My Irrational Exuberance from Day 1 has now mellowed to Rational Acceptance. Bike commuting with a fresh cold is definitely not easy. However, I'm still having a lot of fun. I've also noticed the bike commuting thing is becoming a sort of religion. Friends ask if I want a ride or want to go out to lunch. I have been turning down rides since making forward progress in a motor vehicle is currently forbidden. This has evoked several strange looks. I have, however, met friends for lunch or breakfast by bike. Often, they are surprised by how quickly I get there. Driving is not always faster than biking!
Woke up and realized I now have a full-blown cold. Popped some Sudafed (the real stuff--the kind the meth cooks use, not the crappy fake Sudafed) and Ibuprofen, ate some oatmeal, OJ and tea, fed the bunnies and went back to bed.
Woke up for the 2nd time. With the meds and extra sleep, I felt better. Decided to try and make my way into lab.
Silently curse at myself for not getting my bike bags ready the day before. I forgive myself a little--I felt like crap last night. Pump up Strider's tires and put some lube on his chain. Attach the panniers and am off. Finally.
Head down the street. Make a mental note that I could have saved myself 15 minutes by packing bags night before. I'm wearing my running clothes in case I want to run later (less stuff to pack). Interestingly, I get fewer waves and nods from fellow cyclists on Strider in street clothes than I did on Bluebell (road bike) in full-on bike clothes. Hmmm. I smell an interesting cycling social psychology experiment.
Hop off to adjust panniers. My back is thanking me but I hate how the bags bounce around. I also hate how heavy the bike has become and how difficult it is to maneuver. Panniers are great for flat rides or short distances but maybe not so great for 7 miles of hills. At least Strider is more comfortable. However, Bluebell is faster.
Realize that there is road construction on Torrey Pines Road, the very steep 1 mile climb, which is the only obstacle separating me from work. The entire right-hand shoulder and lane is closed, making biking up that damn hill entirely unsafe. Not an option. I veer right into the park to take the inside road, which is MUCH steeper. I convince myself that it will be okay since it's shorter and more scenic.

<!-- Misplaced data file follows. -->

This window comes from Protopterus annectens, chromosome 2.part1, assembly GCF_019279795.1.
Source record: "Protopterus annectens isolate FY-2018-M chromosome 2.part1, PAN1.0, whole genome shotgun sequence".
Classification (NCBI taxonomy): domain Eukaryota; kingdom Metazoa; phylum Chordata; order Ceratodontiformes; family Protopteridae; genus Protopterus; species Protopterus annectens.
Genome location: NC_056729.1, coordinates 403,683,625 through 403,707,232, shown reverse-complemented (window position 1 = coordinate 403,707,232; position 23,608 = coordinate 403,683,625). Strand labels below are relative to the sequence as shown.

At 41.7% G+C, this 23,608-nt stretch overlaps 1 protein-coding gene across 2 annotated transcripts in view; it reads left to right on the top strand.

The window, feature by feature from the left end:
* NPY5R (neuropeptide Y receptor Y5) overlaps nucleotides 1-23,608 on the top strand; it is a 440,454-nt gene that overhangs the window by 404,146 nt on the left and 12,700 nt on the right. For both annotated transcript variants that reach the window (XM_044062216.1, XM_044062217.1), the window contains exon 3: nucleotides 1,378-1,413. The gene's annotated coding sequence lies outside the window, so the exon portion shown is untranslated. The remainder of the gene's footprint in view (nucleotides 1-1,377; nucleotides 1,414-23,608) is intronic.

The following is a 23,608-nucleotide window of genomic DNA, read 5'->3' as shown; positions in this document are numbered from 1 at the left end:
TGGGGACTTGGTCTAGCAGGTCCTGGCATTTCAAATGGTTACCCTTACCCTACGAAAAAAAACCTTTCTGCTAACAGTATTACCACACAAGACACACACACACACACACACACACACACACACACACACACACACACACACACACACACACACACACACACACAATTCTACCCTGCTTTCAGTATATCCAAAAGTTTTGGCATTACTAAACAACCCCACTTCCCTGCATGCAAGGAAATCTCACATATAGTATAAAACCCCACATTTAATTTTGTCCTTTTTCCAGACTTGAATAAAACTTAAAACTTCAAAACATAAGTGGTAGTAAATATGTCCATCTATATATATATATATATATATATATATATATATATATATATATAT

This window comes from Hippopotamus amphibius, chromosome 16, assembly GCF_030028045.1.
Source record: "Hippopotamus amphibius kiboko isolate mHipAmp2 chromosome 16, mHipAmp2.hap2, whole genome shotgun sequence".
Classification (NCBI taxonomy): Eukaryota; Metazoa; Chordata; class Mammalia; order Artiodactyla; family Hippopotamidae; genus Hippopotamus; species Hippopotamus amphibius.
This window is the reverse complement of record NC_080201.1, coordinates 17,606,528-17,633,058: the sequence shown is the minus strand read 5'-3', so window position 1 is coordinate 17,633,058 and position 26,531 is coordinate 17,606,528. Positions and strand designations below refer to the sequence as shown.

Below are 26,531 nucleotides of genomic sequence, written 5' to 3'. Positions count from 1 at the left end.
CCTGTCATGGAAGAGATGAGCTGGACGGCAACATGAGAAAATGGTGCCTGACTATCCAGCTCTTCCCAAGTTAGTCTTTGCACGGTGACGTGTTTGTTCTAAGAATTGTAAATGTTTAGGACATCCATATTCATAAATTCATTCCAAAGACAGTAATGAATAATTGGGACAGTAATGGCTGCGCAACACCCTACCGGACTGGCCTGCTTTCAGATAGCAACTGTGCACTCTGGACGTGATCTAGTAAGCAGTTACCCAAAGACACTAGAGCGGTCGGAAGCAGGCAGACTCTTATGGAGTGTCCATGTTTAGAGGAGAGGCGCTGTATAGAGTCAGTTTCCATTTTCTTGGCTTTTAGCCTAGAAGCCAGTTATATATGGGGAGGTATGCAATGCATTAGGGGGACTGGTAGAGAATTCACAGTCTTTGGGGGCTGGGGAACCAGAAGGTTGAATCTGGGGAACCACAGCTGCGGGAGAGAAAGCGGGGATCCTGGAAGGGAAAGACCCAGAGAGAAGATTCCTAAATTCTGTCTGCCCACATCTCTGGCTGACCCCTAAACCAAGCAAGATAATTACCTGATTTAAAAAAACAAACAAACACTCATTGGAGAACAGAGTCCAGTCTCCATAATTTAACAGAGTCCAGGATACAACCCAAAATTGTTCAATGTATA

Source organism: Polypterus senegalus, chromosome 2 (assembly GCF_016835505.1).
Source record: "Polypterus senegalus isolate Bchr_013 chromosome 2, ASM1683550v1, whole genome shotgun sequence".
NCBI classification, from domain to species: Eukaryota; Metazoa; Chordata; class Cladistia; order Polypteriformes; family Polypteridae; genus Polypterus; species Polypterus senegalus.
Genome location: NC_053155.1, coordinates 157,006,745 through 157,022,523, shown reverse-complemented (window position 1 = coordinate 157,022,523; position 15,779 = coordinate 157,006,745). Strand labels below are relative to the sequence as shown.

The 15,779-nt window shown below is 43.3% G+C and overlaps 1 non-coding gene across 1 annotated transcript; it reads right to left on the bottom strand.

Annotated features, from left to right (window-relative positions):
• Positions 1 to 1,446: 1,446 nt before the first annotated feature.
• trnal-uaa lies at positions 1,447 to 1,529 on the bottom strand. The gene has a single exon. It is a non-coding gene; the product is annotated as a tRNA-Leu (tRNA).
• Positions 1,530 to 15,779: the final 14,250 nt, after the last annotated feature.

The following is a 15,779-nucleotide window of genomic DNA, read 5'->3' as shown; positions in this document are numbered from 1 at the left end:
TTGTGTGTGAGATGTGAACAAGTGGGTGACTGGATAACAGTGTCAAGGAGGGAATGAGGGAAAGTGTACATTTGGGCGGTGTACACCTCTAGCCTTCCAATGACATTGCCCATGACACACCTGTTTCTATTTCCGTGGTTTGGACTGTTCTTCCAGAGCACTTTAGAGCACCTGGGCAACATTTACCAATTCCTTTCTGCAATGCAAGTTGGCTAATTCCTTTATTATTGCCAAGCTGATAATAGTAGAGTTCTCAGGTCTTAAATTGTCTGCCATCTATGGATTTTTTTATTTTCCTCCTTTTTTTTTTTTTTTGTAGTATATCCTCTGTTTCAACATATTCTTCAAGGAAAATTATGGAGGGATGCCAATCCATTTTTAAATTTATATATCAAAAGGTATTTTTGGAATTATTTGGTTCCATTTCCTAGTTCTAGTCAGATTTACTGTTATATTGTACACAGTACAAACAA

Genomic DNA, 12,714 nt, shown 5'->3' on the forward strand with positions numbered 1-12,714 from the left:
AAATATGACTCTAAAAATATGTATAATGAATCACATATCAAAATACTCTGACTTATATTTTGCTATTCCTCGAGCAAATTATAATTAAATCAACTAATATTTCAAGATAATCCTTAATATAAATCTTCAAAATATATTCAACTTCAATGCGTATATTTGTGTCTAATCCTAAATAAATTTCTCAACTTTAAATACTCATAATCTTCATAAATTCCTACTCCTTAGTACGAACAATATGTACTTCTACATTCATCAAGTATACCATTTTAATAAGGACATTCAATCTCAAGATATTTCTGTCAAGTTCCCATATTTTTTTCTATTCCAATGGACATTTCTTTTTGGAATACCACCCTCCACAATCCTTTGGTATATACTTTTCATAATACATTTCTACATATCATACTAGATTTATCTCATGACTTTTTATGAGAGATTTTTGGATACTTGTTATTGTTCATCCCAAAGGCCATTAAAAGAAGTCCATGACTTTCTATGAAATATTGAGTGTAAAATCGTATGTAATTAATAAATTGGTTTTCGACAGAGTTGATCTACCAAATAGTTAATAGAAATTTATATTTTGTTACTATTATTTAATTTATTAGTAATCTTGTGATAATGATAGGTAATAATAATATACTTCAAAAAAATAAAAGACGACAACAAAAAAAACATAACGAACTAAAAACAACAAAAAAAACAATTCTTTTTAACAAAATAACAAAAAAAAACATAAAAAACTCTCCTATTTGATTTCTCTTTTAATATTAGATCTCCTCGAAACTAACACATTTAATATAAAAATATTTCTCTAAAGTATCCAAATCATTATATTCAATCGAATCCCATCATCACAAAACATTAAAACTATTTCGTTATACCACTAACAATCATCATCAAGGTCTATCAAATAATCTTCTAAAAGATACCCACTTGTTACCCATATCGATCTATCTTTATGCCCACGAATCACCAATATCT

I am cursing at this point, sweat is dripping down my face, and all-in-all hating life. It's hard for me to appreciate the gorgeous ocean views as I pedal at an agonizingly slow cadence to haul the HEAVY commuter bike and bags up the steep grade. Plus, did I mention I'm sick? Oh, did I mention my ankles are swollen and sore from climbing out of the saddle on Saturday? I resort to a seated climb the whole way to give my ankles a break and my cardio system, which isn't happy with the cold plus the hard effort.....not that I'm complaining.
Cruise into the back rack and lock Strider up. Change in the bathroom. Smile. That wasn't so bad now, was it? Funny how quickly we forget pain and torture. Plus, my cold actually feels more mild now. Maybe it's the drugs. But maybe, just maybe, it's the light exercise?
Despite my cold, I was able to get some work done, thanks to cold meds. I head over to the UCSD track on foot for a low intensity 4 mile run. Since the cold is all in my head, I'm hoping the little exercise will help clear my sinuses.
Feeling much better, I load up Strider and prepare for the commute home. Struggle with the panniers. I miss just throwing on the backpack and riding off. Something to think about. Originally, I was sort of lagging and dreading the ride home, especially with the cold. As I zip through rush hour traffic, I begin feeling pretty good. I zoom down Torrey Pines hill. Victory! Especially after the brutal am climb. It's a sweet reward. I would much rather go uphill in the am and downhill in the pm. I breathe deeply as I pedal by the coast at Torrey Pines State Beach, the smell of salt thick in the thick, ocean air.
I arrive home, re-energized. Instead of feeling worn-out the ride home has revitalized me. I immediately pack my bags for the next day and get Bluebell ready. This is beginning to get easier. I'm actually looking forward to my ride tomorrow.
(total this week: 38.6)
Gas $ Saved:
$2.82 (about 1 grande latte from Starbucks--not that I'm a caffeine fiend or anything! Gas is now $4.34/gallon!)
(total this week: $8.35)
(total this week: 1500)
Guilt from eating an extra chocolate-chip cookie?
Advantages of Strider (commuter bike) over Bluebell (road bike):
1. more comfortable (especially with panniers on bike)
2. less chance of flat
3. can ride in street clothes
4. easier to hop on and off (street shoes)
1. SLOWER (need I say more--I have a need for speed; places to go and places to be!)
2. panniers are a pain to get on and off; also can sometimes become dislodged and need to be re-adjusted mid-ride (ugh)
I'm riding Bluebell tomorrow with a lighter backpack (down to from 13.4 to 9.8 lbs!). I've begun leaving things at work, including a fresh pair of jeans and shoes. However, I miss some of my beauty products that I apply after a swim workout and before work. With the extra weight, these have become a luxury, and I have been going make-up-less and without my favorite hair-care products (I know--more of a gal problem than guy problem here). I think in the future, I will truck in a stash of all the supplies I need and keep them at work. I will also keep a week (or half a week's) worth of fresh clothes at work. Then I can bike on Bluebell bag-free! Whoo-hoo!